Expanding Our Origin Story
We’re missing some key details to the story.
REPLAY: The Conflicting Ideals in Jefferson’s Architecture
The history of segregation is not just in our architecture, but in other public arts
REPLAY: Invisible Founders
There are the names on the buildings, and then there are the real founders.
Replay: New Virginians
There are many kinds of movement and migration, forced and otherwise. Arrival is a perpetual state of becoming for the people in transit and the nations where they arrive.
The Empathy Tours
Jalane Schmidt recently brought a group of Virginia teachers to see Charlottesville’s tiny monument to its enslaved residents. One teacher had a startling personal revelation at that site.
The Conflicting Ideals in Jefferson’s Architecture
The most important architectural thinker of the young American republic was Thomas Jefferson. He also held captive more than 600 enslaved men, women, and children in his lifetime.
400 Years After 1619
In late August 1619, twenty or more enslaved Africans arrived in Virginia at what’s now called Fort Monroe. We look at how the nation is commemorating those first Africans who arrived in British North America.
In 1979 in Greensboro, North Carolina members of the KKK shot and killed five labor and civil rights activists. The city hasn’t forgotten.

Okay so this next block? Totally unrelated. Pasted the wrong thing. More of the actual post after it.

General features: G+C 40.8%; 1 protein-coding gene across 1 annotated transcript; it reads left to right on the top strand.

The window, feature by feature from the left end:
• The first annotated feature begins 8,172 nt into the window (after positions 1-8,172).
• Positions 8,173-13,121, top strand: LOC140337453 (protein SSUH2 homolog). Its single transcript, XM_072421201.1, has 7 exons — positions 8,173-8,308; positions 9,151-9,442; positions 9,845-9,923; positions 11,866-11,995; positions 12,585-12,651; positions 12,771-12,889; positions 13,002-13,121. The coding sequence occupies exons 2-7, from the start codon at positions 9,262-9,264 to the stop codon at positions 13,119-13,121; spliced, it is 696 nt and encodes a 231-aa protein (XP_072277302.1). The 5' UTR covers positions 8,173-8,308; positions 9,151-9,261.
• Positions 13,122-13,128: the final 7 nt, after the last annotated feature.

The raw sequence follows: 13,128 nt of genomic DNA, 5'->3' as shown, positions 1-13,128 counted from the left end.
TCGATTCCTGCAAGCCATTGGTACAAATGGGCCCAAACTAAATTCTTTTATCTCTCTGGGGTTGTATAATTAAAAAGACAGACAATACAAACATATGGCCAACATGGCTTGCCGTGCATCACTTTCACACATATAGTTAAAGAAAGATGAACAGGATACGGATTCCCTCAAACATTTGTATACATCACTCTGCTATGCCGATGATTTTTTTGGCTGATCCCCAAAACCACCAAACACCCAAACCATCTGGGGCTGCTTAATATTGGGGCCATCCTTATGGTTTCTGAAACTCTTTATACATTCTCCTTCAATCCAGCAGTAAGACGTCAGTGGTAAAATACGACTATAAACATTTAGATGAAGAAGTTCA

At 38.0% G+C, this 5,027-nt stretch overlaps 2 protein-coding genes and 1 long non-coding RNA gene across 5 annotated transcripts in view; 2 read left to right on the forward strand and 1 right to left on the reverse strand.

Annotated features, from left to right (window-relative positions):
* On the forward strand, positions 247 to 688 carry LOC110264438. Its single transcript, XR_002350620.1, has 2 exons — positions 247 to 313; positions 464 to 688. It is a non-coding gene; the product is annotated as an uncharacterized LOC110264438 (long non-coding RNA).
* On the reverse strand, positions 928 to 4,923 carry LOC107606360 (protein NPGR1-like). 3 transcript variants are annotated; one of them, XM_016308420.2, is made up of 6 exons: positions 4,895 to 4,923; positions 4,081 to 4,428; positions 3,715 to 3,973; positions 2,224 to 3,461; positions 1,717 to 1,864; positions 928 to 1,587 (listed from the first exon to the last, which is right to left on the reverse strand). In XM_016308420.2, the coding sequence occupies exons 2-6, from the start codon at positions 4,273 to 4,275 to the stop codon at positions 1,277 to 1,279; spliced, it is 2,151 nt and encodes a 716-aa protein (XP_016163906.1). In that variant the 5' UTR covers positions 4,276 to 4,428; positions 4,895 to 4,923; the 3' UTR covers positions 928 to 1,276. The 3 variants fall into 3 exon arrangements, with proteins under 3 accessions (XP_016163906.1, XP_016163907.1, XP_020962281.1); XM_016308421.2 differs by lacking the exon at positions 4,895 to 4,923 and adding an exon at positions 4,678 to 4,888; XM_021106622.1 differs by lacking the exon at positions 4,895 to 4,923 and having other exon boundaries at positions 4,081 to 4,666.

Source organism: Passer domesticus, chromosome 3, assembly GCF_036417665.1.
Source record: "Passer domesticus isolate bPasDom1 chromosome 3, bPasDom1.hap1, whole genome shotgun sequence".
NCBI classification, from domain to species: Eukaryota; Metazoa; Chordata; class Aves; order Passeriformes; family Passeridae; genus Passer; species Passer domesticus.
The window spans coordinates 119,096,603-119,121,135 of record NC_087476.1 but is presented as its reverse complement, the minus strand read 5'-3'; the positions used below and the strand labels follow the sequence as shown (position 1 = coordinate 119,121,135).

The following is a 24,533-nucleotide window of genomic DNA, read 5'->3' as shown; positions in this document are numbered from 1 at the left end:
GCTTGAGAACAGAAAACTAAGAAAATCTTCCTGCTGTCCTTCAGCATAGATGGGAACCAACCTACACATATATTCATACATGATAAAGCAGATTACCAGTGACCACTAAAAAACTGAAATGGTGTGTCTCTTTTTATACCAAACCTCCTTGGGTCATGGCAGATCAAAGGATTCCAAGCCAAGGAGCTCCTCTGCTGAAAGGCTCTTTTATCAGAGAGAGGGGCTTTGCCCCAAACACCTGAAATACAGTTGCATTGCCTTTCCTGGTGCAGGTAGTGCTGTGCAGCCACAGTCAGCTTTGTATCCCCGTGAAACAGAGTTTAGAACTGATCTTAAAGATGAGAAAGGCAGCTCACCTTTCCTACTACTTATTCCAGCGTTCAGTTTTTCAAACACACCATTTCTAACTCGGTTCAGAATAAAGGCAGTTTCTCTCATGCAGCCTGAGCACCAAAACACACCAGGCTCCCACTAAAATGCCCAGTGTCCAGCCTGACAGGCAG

Advertising Justice in Colonial Virginia
In our “Unfreedom” episode we talk with Allison Madar about the evolution of laws affecting indentured servants and enslaved people in early America. Madar’s research draws on a variety of …
Stories of the South at Whitney Plantation
Recently, the Whitney Plantation opened its doors to the public with exclusively the story of slavery on Louisiana plantations. In doing so, it turns the traditional plantation story inside out. Visitors learn about the men and women who were enslaved there, what they did, and where they came from.
“A Physical Place I Could Feel Rooted In”: A Virtual Tour of a Slave Dwelling
James Madison’s Montpelier recently hosted a National Summit on Slavery. They convened scholars, museum professionals, and members of descendant communities to talk about how historic sites can change the way …